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Illinois Introduces “Permission Slip Democracy” with Governor Recall Amendment

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This November, Illinois voters will have the opportunity to vote on an amendment to the state constitution that has been dubbed the Illinois Governor Recall Amendment. This would, in theory, allow voters to recall a governor from office by petitioning for a special election for that purpose. 18 states currently have recall for statewide elected officials, Illinois would become the 19th.

After the arrest of Rod Blagojevich, the impeached former governor, voters all but demanded this power. Legislators responded by diluting the provision as much as possible to render it to a form in which it will never be able to be used by voters in any plausible circumstance.

First, the recall amendment only applies to the Governor. Illinois would be the only state to limit recall to just the Governor. It would require a petition of 15% of the number of voters from the last gubernatorial election. In reality, this is about 1 million signatures due to Illinois’ famed election code. Those aren’t the worst provisions.

What is the most absurd feature of this amendment is that before a single one of those signatures can be gathered, voters need to get a signed permission slip from 30 legislators (half coming from the Governor’s own party). You can imagine the likelihood that legislators would sign such a document against their party’s own governor.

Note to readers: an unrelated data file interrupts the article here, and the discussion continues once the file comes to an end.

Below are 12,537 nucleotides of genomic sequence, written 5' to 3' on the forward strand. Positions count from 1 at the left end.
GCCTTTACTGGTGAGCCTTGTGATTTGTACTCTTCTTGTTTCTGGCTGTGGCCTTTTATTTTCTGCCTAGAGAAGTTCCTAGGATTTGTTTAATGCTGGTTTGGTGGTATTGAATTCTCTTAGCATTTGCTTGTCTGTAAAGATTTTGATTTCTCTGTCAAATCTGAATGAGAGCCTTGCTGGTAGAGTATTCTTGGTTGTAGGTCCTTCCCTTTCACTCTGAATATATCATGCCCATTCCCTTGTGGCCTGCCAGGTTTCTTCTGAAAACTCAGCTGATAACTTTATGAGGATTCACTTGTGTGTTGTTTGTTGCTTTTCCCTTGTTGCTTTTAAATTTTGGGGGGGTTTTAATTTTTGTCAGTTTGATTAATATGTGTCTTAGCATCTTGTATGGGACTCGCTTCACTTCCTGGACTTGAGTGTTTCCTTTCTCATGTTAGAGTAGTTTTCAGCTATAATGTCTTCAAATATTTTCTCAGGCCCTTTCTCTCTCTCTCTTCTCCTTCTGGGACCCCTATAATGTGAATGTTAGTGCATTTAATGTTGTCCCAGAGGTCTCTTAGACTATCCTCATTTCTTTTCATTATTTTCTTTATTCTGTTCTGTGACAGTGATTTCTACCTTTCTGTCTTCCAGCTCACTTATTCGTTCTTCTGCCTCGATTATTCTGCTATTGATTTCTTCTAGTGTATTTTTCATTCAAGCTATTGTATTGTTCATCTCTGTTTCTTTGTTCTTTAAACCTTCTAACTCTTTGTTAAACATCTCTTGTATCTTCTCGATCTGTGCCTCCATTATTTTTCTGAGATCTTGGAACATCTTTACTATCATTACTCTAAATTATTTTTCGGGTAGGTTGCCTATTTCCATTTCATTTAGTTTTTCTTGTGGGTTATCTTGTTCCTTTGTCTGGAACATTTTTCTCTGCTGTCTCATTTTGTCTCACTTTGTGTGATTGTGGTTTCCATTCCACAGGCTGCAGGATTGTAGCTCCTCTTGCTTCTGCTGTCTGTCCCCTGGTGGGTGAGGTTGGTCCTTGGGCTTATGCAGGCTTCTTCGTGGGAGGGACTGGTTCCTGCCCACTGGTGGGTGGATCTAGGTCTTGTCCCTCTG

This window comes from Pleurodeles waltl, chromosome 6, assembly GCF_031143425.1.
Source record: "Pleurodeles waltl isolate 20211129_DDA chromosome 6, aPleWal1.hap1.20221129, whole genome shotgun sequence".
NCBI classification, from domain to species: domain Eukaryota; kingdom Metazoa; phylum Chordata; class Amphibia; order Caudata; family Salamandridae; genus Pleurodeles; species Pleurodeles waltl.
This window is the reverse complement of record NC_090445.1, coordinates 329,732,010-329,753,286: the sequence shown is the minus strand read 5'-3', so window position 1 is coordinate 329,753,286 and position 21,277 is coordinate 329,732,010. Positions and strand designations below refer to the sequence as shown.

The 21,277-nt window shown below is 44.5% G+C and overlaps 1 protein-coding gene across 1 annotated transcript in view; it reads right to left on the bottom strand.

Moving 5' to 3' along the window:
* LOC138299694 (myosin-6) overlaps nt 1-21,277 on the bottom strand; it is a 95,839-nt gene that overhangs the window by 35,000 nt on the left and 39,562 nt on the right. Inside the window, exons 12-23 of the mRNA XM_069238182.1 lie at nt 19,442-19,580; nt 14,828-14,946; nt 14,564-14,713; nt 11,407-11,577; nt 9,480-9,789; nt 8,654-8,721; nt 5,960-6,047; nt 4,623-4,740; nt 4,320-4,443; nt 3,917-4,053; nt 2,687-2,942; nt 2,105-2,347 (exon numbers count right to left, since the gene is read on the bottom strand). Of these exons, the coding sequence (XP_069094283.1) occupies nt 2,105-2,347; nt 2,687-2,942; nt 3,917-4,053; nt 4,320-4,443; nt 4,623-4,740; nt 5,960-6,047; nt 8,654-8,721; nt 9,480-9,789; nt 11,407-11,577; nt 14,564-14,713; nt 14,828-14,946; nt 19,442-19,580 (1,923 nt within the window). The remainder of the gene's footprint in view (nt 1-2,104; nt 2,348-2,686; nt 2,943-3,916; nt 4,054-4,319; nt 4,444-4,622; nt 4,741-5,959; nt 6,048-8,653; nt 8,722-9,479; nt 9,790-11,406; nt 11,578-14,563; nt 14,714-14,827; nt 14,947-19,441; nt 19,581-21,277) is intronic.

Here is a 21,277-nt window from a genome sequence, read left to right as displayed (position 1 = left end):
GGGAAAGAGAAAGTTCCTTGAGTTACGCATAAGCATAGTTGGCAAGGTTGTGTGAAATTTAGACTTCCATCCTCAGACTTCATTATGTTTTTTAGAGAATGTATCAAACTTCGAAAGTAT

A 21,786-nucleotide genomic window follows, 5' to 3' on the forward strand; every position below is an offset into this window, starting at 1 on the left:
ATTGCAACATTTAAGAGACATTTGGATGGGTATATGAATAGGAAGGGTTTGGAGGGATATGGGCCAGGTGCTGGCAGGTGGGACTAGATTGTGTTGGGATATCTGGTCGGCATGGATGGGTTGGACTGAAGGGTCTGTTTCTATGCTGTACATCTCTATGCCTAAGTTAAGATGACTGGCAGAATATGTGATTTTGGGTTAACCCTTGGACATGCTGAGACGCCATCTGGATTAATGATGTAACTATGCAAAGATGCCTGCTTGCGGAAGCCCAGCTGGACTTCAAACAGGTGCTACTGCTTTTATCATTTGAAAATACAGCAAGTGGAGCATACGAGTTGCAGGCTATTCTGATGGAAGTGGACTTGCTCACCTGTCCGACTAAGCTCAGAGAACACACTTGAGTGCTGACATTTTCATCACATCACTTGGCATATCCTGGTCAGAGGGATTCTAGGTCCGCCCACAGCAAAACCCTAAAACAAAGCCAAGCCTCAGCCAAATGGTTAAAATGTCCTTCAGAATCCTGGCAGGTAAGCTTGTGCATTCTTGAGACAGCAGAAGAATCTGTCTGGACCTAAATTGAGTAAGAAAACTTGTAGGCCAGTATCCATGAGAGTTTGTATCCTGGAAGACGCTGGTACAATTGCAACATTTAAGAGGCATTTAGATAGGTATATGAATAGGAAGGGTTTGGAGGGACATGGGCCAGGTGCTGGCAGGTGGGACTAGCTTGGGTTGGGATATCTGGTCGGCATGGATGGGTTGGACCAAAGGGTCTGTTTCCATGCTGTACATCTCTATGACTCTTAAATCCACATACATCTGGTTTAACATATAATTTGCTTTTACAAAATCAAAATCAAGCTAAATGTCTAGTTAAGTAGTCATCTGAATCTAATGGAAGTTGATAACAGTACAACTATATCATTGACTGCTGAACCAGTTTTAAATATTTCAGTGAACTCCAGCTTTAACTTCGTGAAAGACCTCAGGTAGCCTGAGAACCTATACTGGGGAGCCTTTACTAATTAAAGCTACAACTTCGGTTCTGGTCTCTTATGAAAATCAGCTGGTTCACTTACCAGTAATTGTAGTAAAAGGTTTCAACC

Up to the moment he was arrested, Blagojevich enjoyed unanimous support in the state Senate from his party and near-unanimous support from the state House. If a recall amendment would not have been able to be used against Rod Blagojevich, what good is it?

The fear in letting voters just be able to recall a governor was that “special interests” would spend tons of money to put pressure on a Governor to play ball their way. Nevermind that 18 states have had recall for over a century and it has never happened. Nevermind that while voters may disagree with an elected leaders, they are reluctant to just throw them out of office. These evil special interests must be stopped by … limiting the power of voters! We’ll just gloss over the fact that these “special intersts” already have full access to our elected leaders, we will stop them by locking the voters out.

It is a patent absurdity for a state constitution to be used not to check the power of government, but to check the power of the people. This amendment is an exercise in permission slip democracy.  Voters can voice their opinion only when they get a signed letter from their mama politicians giving them permission.

Hopefully the voters in Illinois see through this sham on November 2nd.

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About John Bambenek

John Bambenek is a political activist and computer security expert. He has his own company Bambenek Consulting in Champaign, IL that specializes in digital forensics and computer security investigations.